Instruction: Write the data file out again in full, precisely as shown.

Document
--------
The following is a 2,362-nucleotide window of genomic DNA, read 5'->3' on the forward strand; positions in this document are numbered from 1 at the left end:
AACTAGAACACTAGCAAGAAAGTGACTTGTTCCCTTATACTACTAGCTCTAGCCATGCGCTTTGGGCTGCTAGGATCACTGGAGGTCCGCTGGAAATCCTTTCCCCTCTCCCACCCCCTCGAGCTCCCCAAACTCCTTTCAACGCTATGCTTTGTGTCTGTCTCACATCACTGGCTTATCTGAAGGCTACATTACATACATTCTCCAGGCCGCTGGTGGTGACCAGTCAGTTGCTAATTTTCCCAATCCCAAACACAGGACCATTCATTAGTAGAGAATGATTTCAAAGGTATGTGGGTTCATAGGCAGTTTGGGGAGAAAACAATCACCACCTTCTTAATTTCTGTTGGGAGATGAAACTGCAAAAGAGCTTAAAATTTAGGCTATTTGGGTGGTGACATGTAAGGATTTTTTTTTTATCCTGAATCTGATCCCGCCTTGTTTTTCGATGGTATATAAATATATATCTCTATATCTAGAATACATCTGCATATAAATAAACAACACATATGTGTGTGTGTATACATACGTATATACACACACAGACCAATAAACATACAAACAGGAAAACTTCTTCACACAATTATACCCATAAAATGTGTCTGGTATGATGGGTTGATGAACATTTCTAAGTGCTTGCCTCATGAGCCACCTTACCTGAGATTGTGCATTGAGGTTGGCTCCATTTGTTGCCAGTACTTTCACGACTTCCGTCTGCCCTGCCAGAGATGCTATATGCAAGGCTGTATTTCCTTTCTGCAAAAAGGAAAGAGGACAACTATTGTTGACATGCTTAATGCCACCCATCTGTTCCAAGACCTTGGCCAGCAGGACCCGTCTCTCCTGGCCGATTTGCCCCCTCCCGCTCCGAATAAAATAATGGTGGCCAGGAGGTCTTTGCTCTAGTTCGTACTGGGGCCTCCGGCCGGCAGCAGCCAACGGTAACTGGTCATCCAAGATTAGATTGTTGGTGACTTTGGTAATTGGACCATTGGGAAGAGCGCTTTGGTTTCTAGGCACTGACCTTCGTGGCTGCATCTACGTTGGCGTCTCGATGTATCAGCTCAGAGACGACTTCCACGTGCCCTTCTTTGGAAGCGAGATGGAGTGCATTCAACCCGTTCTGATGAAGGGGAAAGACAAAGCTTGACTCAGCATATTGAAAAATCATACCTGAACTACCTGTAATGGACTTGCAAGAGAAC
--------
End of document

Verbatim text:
The following is a 2,362-nucleotide window of genomic DNA, read 5'->3' on the forward strand; positions in this document are numbered from 1 at the left end:
AACTAGAACACTAGCAAGAAAGTGACTTGTTCCCTTATACTACTAGCTCTAGCCATGCGCTTTGGGCTGCTAGGATCACTGGAGGTCCGCTGGAAATCCTTTCCCCTCTCCCACCCCCTCGAGCTCCCCAAACTCCTTTCAACGCTATGCTTTGTGTCTGTCTCACATCACTGGCTTATCTGAAGGCTACATTACATACATTCTCCAGGCCGCTGGTGGTGACCAGTCAGTTGCTAATTTTCCCAATCCCAAACACAGGACCATTCATTAGTAGAGAATGATTTCAAAGGTATGTGGGTTCATAGGCAGTTTGGGGAGAAAACAATCACCACCTTCTTAATTTCTGTTGGGAGATGAAACTGCAAAAGAGCTTAAAATTTAGGCTATTTGGGTGGTGACATGTAAGGATTTTTTTTTTATCCTGAATCTGATCCCGCCTTGTTTTTCGATGGTATATAAATATATATCTCTATATCTAGAATACATCTGCATATAAATAAACAACACATATGTGTGTGTGTATACATACGTATATACACACACAGACCAATAAACATACAAACAGGAAAACTTCTTCACACAATTATACCCATAAAATGTGTCTGGTATGATGGGTTGATGAACATTTCTAAGTGCTTGCCTCATGAGCCACCTTACCTGAGATTGTGCATTGAGGTTGGCTCCATTTGTTGCCAGTACTTTCACGACTTCCGTCTGCCCTGCCAGAGATGCTATATGCAAGGCTGTATTTCCTTTCTGCAAAAAGGAAAGAGGACAACTATTGTTGACATGCTTAATGCCACCCATCTGTTCCAAGACCTTGGCCAGCAGGACCCGTCTCTCCTGGCCGATTTGCCCCCTCCCGCTCCGAATAAAATAATGGTGGCCAGGAGGTCTTTGCTCTAGTTCGTACTGGGGCCTCCGGCCGGCAGCAGCCAACGGTAACTGGTCATCCAAGATTAGATTGTTGGTGACTTTGGTAATTGGACCATTGGGAAGAGCGCTTTGGTTTCTAGGCACTGACCTTCGTGGCTGCATCTACGTTGGCGTCTCGATGTATCAGCTCAGAGACGACTTCCACGTGCCCTTCTTTGGAAGCGAGATGGAGTGCATTCAACCCGTTCTGATGAAGGGGAAAGACAAAGCTTGACTCAGCATATTGAAAAATCATACCTGAACTACCTGTAATGGACTTGCAAGAGAAC